Labour collapse won't influence Sands planning inquiry, hearing told
Political upheaval will not have an effect yet on an attempt to build a car park on protected land in Durham City.
Durham County Council (DCC) is seeking to remove the ‘common land’ status from a section of the Sands site as part of its wider development of a new £50million riverside HQ.
But following the loss of the Labour Party’s controlling majority on the local authority at the weekend, opponents of the scheme have suggested it could now be scrapped.
“With regard to the change in the political landscape, we have quite a different situation in Durham city now,” said James Cowan, a former RAF officer, giving evidence to a public inquiry on the county council’s common land application.
“The Labour council is much reduced on the county council, the political landscape has changed and it may be that the new administration has a different view, with regard to the common land.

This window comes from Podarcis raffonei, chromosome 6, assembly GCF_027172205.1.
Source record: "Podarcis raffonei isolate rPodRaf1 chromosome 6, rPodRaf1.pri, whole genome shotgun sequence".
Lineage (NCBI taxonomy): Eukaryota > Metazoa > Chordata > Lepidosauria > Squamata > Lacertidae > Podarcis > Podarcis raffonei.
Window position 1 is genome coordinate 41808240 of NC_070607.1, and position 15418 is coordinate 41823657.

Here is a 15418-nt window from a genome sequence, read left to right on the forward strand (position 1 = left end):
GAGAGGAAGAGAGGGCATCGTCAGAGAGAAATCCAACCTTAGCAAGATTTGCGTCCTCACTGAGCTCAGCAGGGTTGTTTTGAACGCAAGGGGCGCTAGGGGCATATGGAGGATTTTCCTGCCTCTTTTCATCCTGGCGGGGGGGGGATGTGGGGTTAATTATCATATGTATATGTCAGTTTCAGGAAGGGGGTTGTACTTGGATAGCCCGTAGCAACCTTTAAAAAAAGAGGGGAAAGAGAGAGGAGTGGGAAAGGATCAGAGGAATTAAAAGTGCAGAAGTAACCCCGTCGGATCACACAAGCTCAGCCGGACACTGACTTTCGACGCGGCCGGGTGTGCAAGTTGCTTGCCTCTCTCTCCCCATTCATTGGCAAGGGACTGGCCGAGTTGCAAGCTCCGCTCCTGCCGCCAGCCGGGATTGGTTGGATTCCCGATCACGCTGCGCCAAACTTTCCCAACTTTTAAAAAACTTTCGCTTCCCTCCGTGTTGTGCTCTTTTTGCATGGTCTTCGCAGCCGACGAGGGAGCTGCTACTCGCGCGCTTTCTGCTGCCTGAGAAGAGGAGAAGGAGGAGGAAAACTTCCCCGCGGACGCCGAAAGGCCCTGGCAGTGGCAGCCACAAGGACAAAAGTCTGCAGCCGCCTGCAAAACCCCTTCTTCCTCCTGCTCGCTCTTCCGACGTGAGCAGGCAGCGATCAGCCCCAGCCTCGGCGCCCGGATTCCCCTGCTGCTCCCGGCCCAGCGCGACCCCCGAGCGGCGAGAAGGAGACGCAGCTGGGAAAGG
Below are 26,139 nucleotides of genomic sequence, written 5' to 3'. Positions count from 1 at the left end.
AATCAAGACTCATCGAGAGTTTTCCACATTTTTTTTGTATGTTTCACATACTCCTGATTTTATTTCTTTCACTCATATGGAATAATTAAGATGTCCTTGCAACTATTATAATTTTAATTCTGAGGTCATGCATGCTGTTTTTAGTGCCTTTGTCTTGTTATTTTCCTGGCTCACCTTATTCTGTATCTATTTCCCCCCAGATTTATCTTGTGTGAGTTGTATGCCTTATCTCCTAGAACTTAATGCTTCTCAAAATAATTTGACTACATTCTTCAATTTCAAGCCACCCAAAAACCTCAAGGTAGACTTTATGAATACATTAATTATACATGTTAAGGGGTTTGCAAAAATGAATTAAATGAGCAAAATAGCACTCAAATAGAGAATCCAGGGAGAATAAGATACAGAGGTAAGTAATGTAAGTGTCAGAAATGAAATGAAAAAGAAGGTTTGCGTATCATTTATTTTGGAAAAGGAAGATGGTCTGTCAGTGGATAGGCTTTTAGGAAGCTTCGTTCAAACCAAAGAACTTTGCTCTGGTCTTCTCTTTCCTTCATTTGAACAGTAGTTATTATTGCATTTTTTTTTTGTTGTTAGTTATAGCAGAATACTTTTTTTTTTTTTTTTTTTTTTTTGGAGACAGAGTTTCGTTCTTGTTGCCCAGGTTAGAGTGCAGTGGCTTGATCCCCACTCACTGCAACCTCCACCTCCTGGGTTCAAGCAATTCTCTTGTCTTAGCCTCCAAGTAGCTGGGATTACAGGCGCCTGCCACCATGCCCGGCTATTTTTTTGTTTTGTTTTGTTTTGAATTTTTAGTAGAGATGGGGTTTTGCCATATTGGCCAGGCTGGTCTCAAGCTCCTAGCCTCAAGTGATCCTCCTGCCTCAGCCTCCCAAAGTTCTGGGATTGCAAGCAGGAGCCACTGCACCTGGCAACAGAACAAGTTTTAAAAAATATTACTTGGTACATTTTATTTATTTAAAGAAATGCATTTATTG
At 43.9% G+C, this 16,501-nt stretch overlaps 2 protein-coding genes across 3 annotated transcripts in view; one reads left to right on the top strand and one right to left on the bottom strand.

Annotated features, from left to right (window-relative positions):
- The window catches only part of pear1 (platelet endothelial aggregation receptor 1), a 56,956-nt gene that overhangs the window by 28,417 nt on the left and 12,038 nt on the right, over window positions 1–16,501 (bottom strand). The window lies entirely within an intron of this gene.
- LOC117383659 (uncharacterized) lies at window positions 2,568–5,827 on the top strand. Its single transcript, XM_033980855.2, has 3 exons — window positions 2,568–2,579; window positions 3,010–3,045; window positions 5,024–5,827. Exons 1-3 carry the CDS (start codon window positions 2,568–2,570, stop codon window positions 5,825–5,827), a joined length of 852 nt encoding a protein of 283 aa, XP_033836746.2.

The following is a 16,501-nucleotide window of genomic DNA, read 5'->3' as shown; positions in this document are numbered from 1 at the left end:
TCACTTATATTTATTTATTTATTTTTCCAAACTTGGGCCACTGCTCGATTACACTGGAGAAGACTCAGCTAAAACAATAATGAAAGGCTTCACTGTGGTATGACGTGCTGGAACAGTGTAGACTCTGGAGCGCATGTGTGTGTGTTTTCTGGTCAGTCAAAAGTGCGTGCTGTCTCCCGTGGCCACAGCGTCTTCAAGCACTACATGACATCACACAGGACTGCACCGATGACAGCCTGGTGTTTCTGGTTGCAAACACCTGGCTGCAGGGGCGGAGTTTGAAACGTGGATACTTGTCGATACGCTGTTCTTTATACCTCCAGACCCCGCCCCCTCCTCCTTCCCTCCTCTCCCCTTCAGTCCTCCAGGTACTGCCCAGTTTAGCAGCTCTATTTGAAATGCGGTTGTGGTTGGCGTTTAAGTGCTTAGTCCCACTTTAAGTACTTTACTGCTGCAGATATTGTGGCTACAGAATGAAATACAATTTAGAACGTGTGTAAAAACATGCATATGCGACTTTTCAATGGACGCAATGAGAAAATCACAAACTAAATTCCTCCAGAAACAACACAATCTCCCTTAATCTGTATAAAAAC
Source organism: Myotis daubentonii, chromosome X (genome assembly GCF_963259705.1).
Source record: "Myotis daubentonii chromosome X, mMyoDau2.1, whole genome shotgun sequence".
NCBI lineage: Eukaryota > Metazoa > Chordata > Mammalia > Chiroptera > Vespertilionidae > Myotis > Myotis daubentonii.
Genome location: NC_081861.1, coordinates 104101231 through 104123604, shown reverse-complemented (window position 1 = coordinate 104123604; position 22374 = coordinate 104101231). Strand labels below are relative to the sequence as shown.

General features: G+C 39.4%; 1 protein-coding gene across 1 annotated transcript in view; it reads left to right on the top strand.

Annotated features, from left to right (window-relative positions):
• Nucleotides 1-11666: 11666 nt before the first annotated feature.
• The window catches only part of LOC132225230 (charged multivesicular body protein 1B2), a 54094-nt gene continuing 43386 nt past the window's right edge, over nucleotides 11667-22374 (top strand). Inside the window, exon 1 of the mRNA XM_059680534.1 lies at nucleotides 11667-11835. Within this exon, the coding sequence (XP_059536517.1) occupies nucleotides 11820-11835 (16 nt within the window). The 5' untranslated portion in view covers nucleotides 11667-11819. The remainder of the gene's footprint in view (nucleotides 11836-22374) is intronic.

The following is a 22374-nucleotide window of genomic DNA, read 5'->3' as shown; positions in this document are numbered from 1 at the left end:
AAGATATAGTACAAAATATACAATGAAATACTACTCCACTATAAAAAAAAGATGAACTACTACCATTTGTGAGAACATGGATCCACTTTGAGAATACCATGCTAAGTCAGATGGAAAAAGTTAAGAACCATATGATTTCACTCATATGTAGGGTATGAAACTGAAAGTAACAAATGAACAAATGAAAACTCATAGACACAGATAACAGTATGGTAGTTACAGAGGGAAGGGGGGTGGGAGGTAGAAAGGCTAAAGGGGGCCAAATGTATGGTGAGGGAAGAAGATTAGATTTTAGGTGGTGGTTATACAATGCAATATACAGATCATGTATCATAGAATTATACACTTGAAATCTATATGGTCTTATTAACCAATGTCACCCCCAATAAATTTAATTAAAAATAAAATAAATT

“It may be that the new administration would prefer the common land to be used for social benefits, such as a coach Park.”
Cowan was speaking yesterday (Tuesday, May 11), on the fourth day of the public inquiry being conducted by a government-appointed inspector.
Labour, which has controlled DCC in various forms for about a century, lost 16 councillors and with them its majority control of the council chamber following local elections on May 6, although it remains the single largest party.
It is currently unclear what this could mean for the future of the Sands site, a former coach park, under consideration, as well as the development of the new HQ and future control of the local authority.
But Edward Cousins, the inspector leading the assessment of the common land proposals, insisted the process could not be influenced by changes in political control which, at the time, were yet to be confirmed.
He said: “The fact there’s been a political change in Durham, in relation to the makeup of the county council, is not a consideration for this inquiry.
“The evidence we’re looking at is the evidence as it is now – not the evidence it might be in some future meeting, when a decision has been made by future committees of the newly formed administration.”